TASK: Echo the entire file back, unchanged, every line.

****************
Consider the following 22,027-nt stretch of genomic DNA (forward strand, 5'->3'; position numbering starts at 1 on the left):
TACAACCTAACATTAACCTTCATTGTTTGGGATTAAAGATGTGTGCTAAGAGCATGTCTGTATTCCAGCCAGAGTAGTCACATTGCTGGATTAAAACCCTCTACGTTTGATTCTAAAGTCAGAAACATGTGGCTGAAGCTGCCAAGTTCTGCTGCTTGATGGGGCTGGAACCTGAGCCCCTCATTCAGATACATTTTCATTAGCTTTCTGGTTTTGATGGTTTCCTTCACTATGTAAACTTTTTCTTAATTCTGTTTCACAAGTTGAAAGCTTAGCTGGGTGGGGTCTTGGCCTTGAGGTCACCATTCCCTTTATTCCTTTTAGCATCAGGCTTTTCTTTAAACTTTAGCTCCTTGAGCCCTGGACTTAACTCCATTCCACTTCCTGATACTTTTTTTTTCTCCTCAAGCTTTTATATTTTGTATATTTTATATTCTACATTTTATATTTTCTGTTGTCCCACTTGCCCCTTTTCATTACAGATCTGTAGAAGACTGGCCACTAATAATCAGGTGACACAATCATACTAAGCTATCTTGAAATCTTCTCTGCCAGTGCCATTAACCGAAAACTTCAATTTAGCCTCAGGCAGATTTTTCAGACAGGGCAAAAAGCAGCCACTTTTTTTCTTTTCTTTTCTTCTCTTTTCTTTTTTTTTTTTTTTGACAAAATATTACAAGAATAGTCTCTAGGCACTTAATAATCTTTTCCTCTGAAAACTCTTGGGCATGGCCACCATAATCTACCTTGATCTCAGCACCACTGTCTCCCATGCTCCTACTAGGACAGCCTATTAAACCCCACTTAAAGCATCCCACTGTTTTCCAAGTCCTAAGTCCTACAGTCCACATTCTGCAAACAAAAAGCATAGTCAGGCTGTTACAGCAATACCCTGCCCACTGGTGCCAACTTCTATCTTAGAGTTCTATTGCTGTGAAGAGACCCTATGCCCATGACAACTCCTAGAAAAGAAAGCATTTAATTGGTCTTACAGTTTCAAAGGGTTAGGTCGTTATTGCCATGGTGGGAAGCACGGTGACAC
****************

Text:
Consider the following 22,027-nt stretch of genomic DNA (forward strand, 5'->3'; position numbering starts at 1 on the left):
TACAACCTAACATTAACCTTCATTGTTTGGGATTAAAGATGTGTGCTAAGAGCATGTCTGTATTCCAGCCAGAGTAGTCACATTGCTGGATTAAAACCCTCTACGTTTGATTCTAAAGTCAGAAACATGTGGCTGAAGCTGCCAAGTTCTGCTGCTTGATGGGGCTGGAACCTGAGCCCCTCATTCAGATACATTTTCATTAGCTTTCTGGTTTTGATGGTTTCCTTCACTATGTAAACTTTTTCTTAATTCTGTTTCACAAGTTGAAAGCTTAGCTGGGTGGGGTCTTGGCCTTGAGGTCACCATTCCCTTTATTCCTTTTAGCATCAGGCTTTTCTTTAAACTTTAGCTCCTTGAGCCCTGGACTTAACTCCATTCCACTTCCTGATACTTTTTTTTTCTCCTCAAGCTTTTATATTTTGTATATTTTATATTCTACATTTTATATTTTCTGTTGTCCCACTTGCCCCTTTTCATTACAGATCTGTAGAAGACTGGCCACTAATAATCAGGTGACACAATCATACTAAGCTATCTTGAAATCTTCTCTGCCAGTGCCATTAACCGAAAACTTCAATTTAGCCTCAGGCAGATTTTTCAGACAGGGCAAAAAGCAGCCACTTTTTTTCTTTTCTTTTCTTCTCTTTTCTTTTTTTTTTTTTTTGACAAAATATTACAAGAATAGTCTCTAGGCACTTAATAATCTTTTCCTCTGAAAACTCTTGGGCATGGCCACCATAATCTACCTTGATCTCAGCACCACTGTCTCCCATGCTCCTACTAGGACAGCCTATTAAACCCCACTTAAAGCATCCCACTGTTTTCCAAGTCCTAAGTCCTACAGTCCACATTCTGCAAACAAAAAGCATAGTCAGGCTGTTACAGCAATACCCTGCCCACTGGTGCCAACTTCTATCTTAGAGTTCTATTGCTGTGAAGAGACCCTATGCCCATGACAACTCCTAGAAAAGAAAGCATTTAATTGGTCTTACAGTTTCAAAGGGTTAGGTCGTTATTGCCATGGTGGGAAGCACGGTGACAC